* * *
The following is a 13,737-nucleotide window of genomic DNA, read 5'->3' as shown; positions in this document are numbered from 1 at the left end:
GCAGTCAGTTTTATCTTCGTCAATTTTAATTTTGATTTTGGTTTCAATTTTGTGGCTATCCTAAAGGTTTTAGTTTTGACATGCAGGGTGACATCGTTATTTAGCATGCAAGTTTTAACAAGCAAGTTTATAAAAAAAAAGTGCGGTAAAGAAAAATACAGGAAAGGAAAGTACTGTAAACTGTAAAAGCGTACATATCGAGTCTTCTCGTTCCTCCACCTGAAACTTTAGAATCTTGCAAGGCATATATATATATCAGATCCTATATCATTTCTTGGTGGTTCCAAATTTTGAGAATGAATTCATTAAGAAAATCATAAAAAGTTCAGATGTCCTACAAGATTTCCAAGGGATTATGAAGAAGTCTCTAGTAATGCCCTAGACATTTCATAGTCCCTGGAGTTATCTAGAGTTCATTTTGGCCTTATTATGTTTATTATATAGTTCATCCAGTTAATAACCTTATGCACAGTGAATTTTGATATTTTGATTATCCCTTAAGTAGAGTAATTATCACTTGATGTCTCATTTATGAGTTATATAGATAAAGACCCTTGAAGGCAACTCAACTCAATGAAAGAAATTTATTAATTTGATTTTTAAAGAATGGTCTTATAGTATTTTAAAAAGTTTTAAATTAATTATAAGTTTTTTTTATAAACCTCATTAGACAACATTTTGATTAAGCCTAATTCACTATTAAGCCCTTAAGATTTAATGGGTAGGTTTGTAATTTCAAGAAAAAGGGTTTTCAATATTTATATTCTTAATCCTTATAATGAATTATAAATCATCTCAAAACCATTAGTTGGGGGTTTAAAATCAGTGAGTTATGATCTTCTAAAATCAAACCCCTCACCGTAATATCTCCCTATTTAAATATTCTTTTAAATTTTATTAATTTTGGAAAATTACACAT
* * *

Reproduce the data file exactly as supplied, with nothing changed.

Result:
The following is a 13,737-nucleotide window of genomic DNA, read 5'->3' as shown; positions in this document are numbered from 1 at the left end:
GCAGTCAGTTTTATCTTCGTCAATTTTAATTTTGATTTTGGTTTCAATTTTGTGGCTATCCTAAAGGTTTTAGTTTTGACATGCAGGGTGACATCGTTATTTAGCATGCAAGTTTTAACAAGCAAGTTTATAAAAAAAAAGTGCGGTAAAGAAAAATACAGGAAAGGAAAGTACTGTAAACTGTAAAAGCGTACATATCGAGTCTTCTCGTTCCTCCACCTGAAACTTTAGAATCTTGCAAGGCATATATATATATCAGATCCTATATCATTTCTTGGTGGTTCCAAATTTTGAGAATGAATTCATTAAGAAAATCATAAAAAGTTCAGATGTCCTACAAGATTTCCAAGGGATTATGAAGAAGTCTCTAGTAATGCCCTAGACATTTCATAGTCCCTGGAGTTATCTAGAGTTCATTTTGGCCTTATTATGTTTATTATATAGTTCATCCAGTTAATAACCTTATGCACAGTGAATTTTGATATTTTGATTATCCCTTAAGTAGAGTAATTATCACTTGATGTCTCATTTATGAGTTATATAGATAAAGACCCTTGAAGGCAACTCAACTCAATGAAAGAAATTTATTAATTTGATTTTTAAAGAATGGTCTTATAGTATTTTAAAAAGTTTTAAATTAATTATAAGTTTTTTTTATAAACCTCATTAGACAACATTTTGATTAAGCCTAATTCACTATTAAGCCCTTAAGATTTAATGGGTAGGTTTGTAATTTCAAGAAAAAGGGTTTTCAATATTTATATTCTTAATCCTTATAATGAATTATAAATCATCTCAAAACCATTAGTTGGGGGTTTAAAATCAGTGAGTTATGATCTTCTAAAATCAAACCCCTCACCGTAATATCTCCCTATTTAAATATTCTTTTAAATTTTATTAATTTTGGAAAATTACACAT